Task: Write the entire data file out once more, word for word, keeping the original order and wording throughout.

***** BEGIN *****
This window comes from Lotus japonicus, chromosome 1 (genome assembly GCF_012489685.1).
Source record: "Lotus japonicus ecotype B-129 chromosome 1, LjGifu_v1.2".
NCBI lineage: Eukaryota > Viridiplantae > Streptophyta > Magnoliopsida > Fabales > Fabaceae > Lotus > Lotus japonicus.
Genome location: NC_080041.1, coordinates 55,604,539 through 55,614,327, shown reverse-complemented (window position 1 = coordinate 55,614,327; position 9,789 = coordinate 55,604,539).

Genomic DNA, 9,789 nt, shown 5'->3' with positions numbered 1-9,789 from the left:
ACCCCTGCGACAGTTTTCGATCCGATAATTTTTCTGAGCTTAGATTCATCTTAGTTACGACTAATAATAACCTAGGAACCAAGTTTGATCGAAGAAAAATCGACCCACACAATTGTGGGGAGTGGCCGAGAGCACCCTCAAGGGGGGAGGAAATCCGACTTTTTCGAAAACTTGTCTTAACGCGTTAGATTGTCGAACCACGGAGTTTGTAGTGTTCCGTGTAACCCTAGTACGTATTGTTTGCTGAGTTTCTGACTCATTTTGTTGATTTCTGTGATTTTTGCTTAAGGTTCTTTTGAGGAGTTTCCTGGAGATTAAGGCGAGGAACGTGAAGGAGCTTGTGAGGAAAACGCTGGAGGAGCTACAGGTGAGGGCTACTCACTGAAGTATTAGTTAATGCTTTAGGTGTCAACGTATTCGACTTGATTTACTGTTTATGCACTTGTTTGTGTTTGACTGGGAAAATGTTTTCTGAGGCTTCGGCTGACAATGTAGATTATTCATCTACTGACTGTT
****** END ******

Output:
This window comes from Lotus japonicus, chromosome 1 (genome assembly GCF_012489685.1).
Source record: "Lotus japonicus ecotype B-129 chromosome 1, LjGifu_v1.2".
NCBI lineage: Eukaryota > Viridiplantae > Streptophyta > Magnoliopsida > Fabales > Fabaceae > Lotus > Lotus japonicus.
Genome location: NC_080041.1, coordinates 55,604,539 through 55,614,327, shown reverse-complemented (window position 1 = coordinate 55,614,327; position 9,789 = coordinate 55,604,539).

Genomic DNA, 9,789 nt, shown 5'->3' with positions numbered 1-9,789 from the left:
ACCCCTGCGACAGTTTTCGATCCGATAATTTTTCTGAGCTTAGATTCATCTTAGTTACGACTAATAATAACCTAGGAACCAAGTTTGATCGAAGAAAAATCGACCCACACAATTGTGGGGAGTGGCCGAGAGCACCCTCAAGGGGGGAGGAAATCCGACTTTTTCGAAAACTTGTCTTAACGCGTTAGATTGTCGAACCACGGAGTTTGTAGTGTTCCGTGTAACCCTAGTACGTATTGTTTGCTGAGTTTCTGACTCATTTTGTTGATTTCTGTGATTTTTGCTTAAGGTTCTTTTGAGGAGTTTCCTGGAGATTAAGGCGAGGAACGTGAAGGAGCTTGTGAGGAAAACGCTGGAGGAGCTACAGGTGAGGGCTACTCACTGAAGTATTAGTTAATGCTTTAGGTGTCAACGTATTCGACTTGATTTACTGTTTATGCACTTGTTTGTGTTTGACTGGGAAAATGTTTTCTGAGGCTTCGGCTGACAATGTAGATTATTCATCTACTGACTGTT